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Frequently Asked Questions (FAQ)
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The FE analysis determines the results for each FE mesh node. Usually, a continuous distribution of the internal force or deformation is preferable for the graphic. For this purpose, it is necessary to smooth the results e.g. by interpolation. However, the question can not be answered universally, because it has to be decided from model to model. Basically, RFEM distinguishes between the following five options:
There is already an interesting technical article about this topic.
- Constant on elements
constant distribution in the element
Interpolation in element based on results in special points
- Continuous within surfaces
Mean value mode at the node within the defined surfaces, followed by interpolation via the element
- Continuous total
All results are averaged on the node (independent of the defined surfaces); subsequently, the interpolation takes place via the element
- Continously by groups
It is also possible to smooth results by groups. RFEM provides Generated groups with similar material properties. You can create user-defined groups of surfaces or solids by using the navigator shortcut menu (right-click User Groups).
- Constant on elements
In order to optimize or minimize all processes in general for larger models, attention should be paid to various points. It can be an advantage if
- the wireframe model is used instead of the filled model in the graphic
- the table and navigator displays are deactivated,
- our programs are added to the exceptions in the settings of the antivirus program,
- as few applications and RSTAB / RFEM files as possible are opened at the same time,
- the PC is upgraded. For example, you can often achieve a significant increase in performance with SSD memory. The PC should also have sufficient random access memory.
It may also be advantageous to save the RSTAB / RFEM files locally instead of in a network.
It may also be due to missing user rights if the program reacts slowly. If you are not working under an administrator account, the user must have full access rights to different directories and subdirectories.
Furthermore, you should pay attention to always work with the current version of RSTAB / RFEM.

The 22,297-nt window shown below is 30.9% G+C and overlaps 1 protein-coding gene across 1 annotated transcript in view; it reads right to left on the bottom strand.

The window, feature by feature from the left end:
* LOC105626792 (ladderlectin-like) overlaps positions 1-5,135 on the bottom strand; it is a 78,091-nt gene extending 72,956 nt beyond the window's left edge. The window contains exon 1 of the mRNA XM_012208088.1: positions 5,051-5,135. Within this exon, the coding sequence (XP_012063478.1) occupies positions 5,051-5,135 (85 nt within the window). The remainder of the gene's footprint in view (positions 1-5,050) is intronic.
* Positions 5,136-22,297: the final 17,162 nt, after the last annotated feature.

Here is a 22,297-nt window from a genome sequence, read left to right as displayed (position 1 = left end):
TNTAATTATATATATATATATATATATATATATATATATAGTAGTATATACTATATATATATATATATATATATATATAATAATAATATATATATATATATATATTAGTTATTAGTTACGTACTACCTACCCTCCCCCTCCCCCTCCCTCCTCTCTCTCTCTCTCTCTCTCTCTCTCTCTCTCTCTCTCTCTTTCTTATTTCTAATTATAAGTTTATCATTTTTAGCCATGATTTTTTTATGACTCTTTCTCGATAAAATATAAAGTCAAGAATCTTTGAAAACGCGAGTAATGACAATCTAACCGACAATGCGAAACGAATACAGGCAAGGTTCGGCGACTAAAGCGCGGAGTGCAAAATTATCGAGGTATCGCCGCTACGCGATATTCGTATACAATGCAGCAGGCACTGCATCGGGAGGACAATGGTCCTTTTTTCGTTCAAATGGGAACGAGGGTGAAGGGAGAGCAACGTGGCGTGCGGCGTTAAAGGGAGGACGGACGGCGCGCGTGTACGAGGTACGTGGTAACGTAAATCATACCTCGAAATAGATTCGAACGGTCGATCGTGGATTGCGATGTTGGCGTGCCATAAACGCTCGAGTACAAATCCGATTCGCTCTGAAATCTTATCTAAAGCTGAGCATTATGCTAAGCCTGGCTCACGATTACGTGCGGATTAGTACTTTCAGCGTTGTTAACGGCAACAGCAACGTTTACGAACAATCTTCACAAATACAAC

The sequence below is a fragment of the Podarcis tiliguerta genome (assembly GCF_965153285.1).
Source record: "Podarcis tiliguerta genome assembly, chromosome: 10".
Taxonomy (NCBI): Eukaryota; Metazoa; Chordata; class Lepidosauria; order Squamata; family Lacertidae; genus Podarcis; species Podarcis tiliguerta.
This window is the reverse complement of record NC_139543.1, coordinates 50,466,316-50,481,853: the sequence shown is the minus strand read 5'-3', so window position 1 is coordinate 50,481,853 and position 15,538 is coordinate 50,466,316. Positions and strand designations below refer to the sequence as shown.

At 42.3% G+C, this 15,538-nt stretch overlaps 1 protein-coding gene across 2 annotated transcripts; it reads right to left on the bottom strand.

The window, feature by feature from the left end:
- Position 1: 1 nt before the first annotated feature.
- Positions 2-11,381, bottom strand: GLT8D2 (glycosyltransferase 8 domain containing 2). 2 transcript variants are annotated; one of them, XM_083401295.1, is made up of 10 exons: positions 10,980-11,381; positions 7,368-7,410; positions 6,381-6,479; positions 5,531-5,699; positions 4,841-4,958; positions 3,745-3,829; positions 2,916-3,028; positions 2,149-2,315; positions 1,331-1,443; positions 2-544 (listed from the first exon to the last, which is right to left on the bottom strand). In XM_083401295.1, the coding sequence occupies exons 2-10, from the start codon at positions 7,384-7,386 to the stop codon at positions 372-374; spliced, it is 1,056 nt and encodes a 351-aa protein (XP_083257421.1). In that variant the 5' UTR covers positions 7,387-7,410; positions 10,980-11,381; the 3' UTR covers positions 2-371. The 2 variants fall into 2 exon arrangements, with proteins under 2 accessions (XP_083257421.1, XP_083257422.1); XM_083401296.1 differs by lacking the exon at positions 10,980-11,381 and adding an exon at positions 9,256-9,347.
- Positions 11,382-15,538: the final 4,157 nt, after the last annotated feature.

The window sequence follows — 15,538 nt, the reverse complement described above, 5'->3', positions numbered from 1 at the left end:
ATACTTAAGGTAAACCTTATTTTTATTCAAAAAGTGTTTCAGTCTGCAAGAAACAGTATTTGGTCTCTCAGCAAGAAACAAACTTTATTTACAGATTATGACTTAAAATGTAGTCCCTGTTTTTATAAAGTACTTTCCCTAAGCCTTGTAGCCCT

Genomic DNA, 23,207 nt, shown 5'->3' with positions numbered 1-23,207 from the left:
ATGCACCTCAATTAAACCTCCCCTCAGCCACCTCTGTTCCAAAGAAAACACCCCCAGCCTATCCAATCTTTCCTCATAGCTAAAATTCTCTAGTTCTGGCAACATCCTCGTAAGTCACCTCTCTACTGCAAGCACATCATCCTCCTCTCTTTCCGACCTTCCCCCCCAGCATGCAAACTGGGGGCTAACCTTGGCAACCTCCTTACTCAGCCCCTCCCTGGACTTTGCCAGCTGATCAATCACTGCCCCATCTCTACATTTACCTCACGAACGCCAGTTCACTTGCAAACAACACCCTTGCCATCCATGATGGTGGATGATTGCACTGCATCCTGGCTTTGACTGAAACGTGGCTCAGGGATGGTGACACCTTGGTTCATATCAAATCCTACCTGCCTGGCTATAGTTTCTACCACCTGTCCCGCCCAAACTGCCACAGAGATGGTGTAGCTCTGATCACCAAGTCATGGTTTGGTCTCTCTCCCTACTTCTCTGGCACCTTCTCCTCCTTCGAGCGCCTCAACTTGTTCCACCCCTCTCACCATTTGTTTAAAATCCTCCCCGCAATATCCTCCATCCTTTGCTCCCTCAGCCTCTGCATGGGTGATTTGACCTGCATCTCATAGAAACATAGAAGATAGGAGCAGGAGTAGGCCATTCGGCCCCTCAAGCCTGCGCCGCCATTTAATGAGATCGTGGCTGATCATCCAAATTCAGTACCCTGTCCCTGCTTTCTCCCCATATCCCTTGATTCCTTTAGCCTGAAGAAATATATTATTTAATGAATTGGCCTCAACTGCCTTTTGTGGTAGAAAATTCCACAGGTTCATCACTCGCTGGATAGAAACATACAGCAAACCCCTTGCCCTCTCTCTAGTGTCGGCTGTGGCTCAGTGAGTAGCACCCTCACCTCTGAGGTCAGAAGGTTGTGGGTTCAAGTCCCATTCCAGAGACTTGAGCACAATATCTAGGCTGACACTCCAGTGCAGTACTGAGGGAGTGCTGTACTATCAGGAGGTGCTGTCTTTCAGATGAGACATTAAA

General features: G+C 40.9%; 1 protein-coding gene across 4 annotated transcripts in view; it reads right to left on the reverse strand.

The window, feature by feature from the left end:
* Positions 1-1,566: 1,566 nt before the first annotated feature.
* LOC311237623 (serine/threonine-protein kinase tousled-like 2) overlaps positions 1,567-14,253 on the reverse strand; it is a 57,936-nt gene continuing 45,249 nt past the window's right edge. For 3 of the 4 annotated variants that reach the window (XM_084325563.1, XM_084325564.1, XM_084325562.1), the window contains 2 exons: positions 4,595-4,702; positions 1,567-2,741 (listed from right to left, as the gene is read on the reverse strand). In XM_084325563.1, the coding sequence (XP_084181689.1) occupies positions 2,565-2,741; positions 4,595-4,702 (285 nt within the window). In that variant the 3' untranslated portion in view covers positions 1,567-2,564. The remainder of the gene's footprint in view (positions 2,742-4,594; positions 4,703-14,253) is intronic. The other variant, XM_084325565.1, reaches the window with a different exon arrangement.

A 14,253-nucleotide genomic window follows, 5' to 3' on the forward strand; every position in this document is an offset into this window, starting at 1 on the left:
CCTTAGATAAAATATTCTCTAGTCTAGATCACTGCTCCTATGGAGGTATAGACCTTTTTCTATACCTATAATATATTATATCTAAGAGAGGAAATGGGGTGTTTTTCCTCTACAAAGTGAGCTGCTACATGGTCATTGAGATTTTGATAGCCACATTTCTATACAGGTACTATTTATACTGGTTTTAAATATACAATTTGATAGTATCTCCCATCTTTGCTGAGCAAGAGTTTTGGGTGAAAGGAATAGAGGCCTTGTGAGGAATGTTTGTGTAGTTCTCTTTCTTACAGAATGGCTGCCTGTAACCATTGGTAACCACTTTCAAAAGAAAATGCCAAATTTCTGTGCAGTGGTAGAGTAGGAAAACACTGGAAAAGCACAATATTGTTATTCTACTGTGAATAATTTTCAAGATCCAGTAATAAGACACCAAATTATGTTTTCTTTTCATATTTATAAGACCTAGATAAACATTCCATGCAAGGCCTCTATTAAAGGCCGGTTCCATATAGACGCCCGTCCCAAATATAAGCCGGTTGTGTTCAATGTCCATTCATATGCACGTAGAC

- the wireframe model is used instead of the filled model in the graphic
When calculating a result combination, I receive the "Warning No. 30014 – Incorrect addition of load cases in the result combination! The result combination contains load cases or load combinations with results containing second-order effects, which points towards nonlinear relationships and therefore cannot be added together..." What does this warning mean?
This warning appears in the case of the following result combination definitions when the load cases/load combinations are analyzed according to a nonlinear analysis such as second-order or large deformation analysis.
Case 1: RC = LC1/CO1 + LC2/CO2
For Case 1, load cases/load combinations cannot be superimposed together in a result combination when each case/combination is ran according to a nonlinear analysis such as a second-order (P-Delta, p-delta) or large deformation analysis. Deformations in both load cases are based on different structural systems and will result in incorrect results as P-Delta effects cannot be simply added together.
The solution for this case is to either run the load cases/load combinations according to a geometrically linear analysis where the results can be superimposed together in a result combination, or the consideration of the combined load cases must only be considered under the Load Combinations tab and evaluated individually rather than in a result combination.
Keep in mind, this same warning will appear when creating a result combination in a model where geometric nonlinearities are also defined. An example includes a slab foundation where a nonlinear surface support is defined to fail in the case of uplift. Geometric nonlinearities can accurately be considered in load combinations opposed to result combinations which may yield incorrect summary results.
Case 2: RC = factor* LC1/CO1 or factor* LC2/CO2
For Case 2, if a load case/load combination is calculated according to a nonlinear analysis, it is not possible to additionally apply a factor to the result combination. The factor would not only be applied to the defined loads on the structure, but also to the nonlinear effects such as P-Delta which is incorrect.